Today I’m honored to share a guest post from my friend Kim Aldrich, an author and speaker who shares about her history of depression, and the key to her regaining wellness. Kim shares about the essentials of taking our thoughts captive, and the value of a spiritual mentor. I know you’ll be blessed by her testimony.
During my twenties and thirties, a menacing cloud of depression hung over my life. While my friends were navigating the usual rights of passage—graduation, career, wedding, baby showers—I was struggling to keep from drowning in a deep sea of insecurity, hopelessness, and despair. (or as I called it: “the blob”)
Year by year, the depression grew worse, til by my late thirties I could barely drag myself to work each day, and often found myself muttering under my breath, “I just wanna die, I just wanna die…”
How was this possible?
After all, I’d been a follower of Jesus since childhood, had hungrily devoured every deeper-life-in-Christ teaching I ever encountered, and even spent several years in full-time ministry. Yet through two long decades of struggle, nothing I tried (including counseling) was able to fully dislodge the deep sense of hopelessness and despair that were my constant companions.
Finally, after a bout of suicidal thoughts that terrified me to my core, I reached out for medical help. Though I’d been reluctant to take antidepressants, I was now so desperate I was willing to try anything. As it turned out, that was exactly what my depleted mind and body needed. Yet as the mental fog began to clear, I realized I needed to learn a whole new way of thinking if I wanted to leave depression behind for good.
So I found a Christian counselor and started attending a Beth Moore study at my church. The combination of the two helped me learn to take thoughts captive and renew my mind in Scripture. Then something else happened that was utterly life-changing: God provided a spiritual mentor!
Over time, Priscilla became a dear and trusted friend.
She listened, laughed, cried, and prayed. She learned how I was wired, and reflected to me the strengths she saw. She covered my weaknesses and graciously bathed them in prayer. She rejoiced when I rejoiced and wept when I wept. When I succeeded, she was so happy you’d have thought the victory was her own. When my heart grew faint, she empathized and cheered me on.
I can still hear her sweet voice reminding me “the gifts and callings of God are irrevocable” and encouraging me to develop “a tough mind and a tender heart.” She shared the Great Commission verses in Matthew 28, and introduced me to the idea of spiritual legacy. She was also transparent about her own weaknesses in a way that allowed the life of Christ to shine through her even more brightly. Whether she was listening, loving, encouraging, sharing, or simply calling me “kiddo,” I saw the love of Jesus in her eyes.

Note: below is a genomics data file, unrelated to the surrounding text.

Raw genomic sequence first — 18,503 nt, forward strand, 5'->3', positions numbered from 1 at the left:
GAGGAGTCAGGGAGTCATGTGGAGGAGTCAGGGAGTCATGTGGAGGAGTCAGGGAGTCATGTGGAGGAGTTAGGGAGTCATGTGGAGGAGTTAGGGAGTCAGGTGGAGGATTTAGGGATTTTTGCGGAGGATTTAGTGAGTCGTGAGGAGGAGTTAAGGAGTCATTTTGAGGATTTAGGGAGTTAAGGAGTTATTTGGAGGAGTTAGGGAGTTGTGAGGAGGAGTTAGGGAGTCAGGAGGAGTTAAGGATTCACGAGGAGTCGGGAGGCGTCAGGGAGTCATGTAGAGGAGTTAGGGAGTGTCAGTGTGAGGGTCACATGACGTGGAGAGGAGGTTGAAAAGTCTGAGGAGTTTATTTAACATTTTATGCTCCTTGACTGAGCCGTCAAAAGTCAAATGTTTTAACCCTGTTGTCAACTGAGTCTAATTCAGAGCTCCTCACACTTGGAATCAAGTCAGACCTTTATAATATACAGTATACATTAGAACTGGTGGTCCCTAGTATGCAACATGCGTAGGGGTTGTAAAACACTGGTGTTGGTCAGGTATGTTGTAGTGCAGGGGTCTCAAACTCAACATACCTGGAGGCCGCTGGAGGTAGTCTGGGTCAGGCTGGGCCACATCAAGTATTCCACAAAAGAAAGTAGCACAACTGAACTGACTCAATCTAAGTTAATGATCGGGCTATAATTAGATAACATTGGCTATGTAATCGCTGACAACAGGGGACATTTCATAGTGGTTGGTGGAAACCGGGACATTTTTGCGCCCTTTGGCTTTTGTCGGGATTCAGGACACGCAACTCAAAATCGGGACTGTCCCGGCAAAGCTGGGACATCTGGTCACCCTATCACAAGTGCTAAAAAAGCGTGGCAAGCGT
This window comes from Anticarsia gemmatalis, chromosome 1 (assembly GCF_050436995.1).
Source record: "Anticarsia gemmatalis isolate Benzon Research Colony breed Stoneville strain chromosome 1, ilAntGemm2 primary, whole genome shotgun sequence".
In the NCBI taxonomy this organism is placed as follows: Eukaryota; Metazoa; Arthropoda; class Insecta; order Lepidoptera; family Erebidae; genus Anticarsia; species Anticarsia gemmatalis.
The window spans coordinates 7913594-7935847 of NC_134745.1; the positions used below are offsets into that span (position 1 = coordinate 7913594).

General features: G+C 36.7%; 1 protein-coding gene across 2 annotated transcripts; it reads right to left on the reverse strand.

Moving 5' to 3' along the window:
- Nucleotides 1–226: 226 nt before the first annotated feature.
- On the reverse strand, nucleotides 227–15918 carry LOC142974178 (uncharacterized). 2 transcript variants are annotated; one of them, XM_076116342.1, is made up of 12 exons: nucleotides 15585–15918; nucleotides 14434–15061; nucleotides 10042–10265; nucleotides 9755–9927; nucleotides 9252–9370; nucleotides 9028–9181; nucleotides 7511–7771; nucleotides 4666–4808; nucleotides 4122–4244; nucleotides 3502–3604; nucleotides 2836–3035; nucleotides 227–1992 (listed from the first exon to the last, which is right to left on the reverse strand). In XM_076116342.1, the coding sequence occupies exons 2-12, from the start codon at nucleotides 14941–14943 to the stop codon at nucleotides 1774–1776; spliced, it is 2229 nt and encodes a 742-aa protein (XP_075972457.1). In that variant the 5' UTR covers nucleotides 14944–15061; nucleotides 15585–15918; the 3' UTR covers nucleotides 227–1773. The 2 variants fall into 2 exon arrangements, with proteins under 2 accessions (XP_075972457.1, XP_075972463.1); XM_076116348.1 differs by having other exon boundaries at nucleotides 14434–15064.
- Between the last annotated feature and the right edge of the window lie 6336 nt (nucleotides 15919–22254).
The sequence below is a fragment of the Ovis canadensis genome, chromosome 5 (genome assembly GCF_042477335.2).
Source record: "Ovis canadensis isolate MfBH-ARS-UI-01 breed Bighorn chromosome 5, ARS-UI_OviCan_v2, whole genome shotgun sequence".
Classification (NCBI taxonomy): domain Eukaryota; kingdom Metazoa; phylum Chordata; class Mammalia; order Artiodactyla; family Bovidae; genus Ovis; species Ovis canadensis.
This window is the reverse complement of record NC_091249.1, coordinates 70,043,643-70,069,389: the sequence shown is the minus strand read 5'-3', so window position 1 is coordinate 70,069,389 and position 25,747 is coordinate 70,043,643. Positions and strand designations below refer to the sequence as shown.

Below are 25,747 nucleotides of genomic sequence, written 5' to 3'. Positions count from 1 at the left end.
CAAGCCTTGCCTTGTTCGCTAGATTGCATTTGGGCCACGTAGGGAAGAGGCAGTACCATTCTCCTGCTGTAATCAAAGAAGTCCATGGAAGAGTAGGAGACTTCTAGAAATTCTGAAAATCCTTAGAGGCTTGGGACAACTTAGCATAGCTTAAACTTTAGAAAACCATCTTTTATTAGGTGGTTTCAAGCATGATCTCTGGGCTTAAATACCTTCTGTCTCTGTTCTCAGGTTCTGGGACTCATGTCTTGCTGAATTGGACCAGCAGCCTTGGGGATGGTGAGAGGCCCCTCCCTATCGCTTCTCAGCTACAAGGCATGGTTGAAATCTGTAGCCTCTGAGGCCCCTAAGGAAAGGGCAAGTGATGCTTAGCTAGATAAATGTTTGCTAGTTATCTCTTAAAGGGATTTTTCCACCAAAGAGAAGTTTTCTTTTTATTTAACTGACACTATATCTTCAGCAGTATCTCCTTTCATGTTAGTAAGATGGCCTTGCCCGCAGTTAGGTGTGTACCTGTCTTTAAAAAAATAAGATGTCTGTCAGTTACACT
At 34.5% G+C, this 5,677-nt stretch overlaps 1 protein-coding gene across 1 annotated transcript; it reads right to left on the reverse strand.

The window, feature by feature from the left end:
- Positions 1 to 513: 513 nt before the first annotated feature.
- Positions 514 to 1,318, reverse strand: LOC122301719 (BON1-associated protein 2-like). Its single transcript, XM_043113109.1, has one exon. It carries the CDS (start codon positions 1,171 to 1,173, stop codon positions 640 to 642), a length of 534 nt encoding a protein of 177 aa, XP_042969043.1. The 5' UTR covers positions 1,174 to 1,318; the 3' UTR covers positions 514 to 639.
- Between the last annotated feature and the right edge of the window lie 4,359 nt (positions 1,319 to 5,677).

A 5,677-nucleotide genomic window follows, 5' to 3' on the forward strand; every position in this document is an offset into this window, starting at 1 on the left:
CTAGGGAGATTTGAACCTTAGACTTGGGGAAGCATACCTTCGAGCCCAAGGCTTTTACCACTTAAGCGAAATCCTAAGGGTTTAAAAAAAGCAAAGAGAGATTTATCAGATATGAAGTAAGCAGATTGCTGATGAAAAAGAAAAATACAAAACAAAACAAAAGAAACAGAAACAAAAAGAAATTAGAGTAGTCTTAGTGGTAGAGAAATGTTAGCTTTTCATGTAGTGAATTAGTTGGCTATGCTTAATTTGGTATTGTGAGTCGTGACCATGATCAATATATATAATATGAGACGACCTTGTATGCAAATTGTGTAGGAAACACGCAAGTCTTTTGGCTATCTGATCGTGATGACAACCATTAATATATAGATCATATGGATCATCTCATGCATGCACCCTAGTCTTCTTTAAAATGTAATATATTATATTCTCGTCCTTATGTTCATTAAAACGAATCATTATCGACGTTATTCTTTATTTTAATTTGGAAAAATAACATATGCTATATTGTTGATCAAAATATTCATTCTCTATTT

There’s something incredibly powerful about meeting with another believer eyeball to eyeball, week in and week out. They get to know your strengths, weaknesses, joys, sorrows, and the ebb and flow of the way you “do life.” They learn the kinds of things that encourage you, and the kinds of things that trip you up. Their very presence in your life enables you to grow, process, heal, discover, risk, and change into the image of Jesus much more quickly and thoroughly than you ever thought possible.
In my case, I felt as if I’d been emotionally un-freeze-tagged for the first time in my life. I think deep down I’d been waiting for decades to feel truly “seen” by someone. Even though I’d been learning and growing and following Jesus for years, there was a huge part of my heart that could only be healed through deeper connection with His Word and His people, up close and personal.
Soon I began discipling younger women, and discovered that spiritual mentoring is actually a two-way blessing: both believers are transformed in the process! Just as a mom learns about God’s love through her children, a discipler learns about Jesus’ love through pouring into younger believers.
After a decade or so of happily making disciples, it began bubbling up in my heart to help others do the same. I met more young women on a weekly basis than I could ever personally invest in—and many of them dealt with anxiety, depression, and applying God’s truth and love to their daily lives. Yet when I shared my passion for spiritual mentoring with my friends, they often replied: “That’s great for you—but I could never do it!”